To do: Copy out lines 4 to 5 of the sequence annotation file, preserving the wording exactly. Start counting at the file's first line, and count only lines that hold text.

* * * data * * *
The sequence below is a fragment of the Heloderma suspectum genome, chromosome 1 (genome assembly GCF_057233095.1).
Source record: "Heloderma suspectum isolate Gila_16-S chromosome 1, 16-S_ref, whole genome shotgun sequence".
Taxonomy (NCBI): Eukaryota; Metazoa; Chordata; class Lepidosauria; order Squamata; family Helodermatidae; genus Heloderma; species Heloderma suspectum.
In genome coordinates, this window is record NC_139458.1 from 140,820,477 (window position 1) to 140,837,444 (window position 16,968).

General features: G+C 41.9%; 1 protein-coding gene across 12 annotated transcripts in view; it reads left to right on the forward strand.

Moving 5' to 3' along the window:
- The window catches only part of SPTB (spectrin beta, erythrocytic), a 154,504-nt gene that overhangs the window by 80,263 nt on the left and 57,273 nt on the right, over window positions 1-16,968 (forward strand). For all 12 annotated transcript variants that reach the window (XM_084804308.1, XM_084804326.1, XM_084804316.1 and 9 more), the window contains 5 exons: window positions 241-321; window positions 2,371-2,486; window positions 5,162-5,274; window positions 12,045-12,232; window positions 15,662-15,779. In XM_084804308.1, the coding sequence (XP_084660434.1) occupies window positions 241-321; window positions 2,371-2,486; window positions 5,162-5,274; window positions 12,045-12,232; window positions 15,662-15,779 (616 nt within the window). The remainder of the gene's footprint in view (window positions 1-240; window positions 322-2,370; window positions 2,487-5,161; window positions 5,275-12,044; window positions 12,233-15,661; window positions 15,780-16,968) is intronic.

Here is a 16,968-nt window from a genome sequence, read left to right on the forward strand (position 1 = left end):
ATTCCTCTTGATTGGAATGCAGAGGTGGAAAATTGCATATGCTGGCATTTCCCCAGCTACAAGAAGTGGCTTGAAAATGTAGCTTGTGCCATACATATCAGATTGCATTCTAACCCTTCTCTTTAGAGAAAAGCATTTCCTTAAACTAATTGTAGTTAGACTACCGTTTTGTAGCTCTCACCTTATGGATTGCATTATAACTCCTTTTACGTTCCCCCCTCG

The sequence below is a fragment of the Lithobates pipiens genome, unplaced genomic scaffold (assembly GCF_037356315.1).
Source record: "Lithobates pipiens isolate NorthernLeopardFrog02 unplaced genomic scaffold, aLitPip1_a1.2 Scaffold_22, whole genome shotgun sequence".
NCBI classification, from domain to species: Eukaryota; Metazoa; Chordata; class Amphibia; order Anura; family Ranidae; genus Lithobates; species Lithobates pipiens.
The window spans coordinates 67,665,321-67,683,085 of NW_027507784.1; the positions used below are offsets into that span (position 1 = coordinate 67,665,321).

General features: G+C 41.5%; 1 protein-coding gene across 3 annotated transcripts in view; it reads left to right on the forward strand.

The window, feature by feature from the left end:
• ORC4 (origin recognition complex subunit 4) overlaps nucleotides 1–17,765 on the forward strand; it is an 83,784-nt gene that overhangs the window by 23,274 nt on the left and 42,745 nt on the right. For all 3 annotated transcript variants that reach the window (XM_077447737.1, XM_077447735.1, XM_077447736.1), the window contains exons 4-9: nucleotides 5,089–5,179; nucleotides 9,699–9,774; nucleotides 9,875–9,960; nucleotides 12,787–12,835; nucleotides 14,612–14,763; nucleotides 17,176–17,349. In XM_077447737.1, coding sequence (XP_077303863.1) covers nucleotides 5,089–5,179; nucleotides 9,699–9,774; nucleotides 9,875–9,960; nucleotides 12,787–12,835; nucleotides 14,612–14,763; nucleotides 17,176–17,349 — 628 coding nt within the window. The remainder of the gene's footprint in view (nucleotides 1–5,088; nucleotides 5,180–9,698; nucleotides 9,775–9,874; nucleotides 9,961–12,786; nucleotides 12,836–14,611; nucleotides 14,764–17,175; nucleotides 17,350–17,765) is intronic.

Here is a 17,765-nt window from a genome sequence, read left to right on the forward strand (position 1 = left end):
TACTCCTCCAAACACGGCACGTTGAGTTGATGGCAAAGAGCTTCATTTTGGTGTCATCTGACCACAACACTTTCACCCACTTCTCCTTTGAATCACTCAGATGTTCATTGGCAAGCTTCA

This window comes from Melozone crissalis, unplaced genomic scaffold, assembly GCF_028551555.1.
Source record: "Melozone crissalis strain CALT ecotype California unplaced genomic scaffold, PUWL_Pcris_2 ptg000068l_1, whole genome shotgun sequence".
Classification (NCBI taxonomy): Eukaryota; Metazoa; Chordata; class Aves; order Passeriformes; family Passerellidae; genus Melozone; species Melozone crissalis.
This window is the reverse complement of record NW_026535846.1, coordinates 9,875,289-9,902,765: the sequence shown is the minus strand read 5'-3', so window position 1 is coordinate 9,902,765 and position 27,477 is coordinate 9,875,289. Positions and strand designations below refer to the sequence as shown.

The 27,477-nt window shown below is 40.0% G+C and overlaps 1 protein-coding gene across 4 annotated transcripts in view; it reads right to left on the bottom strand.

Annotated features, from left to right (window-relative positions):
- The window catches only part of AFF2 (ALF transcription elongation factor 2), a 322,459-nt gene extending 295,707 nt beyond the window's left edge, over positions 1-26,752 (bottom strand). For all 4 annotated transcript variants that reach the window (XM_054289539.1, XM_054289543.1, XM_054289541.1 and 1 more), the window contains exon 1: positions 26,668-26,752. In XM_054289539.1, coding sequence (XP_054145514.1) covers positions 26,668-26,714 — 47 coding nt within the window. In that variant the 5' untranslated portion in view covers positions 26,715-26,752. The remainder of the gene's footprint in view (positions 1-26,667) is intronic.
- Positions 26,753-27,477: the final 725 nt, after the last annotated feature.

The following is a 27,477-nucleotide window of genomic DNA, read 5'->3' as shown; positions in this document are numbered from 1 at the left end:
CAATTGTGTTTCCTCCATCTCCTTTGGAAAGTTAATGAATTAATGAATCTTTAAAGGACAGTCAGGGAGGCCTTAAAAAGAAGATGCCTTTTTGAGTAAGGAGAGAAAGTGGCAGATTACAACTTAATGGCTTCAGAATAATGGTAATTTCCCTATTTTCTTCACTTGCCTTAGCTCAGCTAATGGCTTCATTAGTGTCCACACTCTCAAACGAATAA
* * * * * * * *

In genome coordinates, this window is record NC_139458.1 from 140,820,477 (window position 1) to 140,837,444 (window position 16,968).

General features: G+C 41.9%; 1 protein-coding gene across 12 annotated transcripts in view; it reads left to right on the forward strand.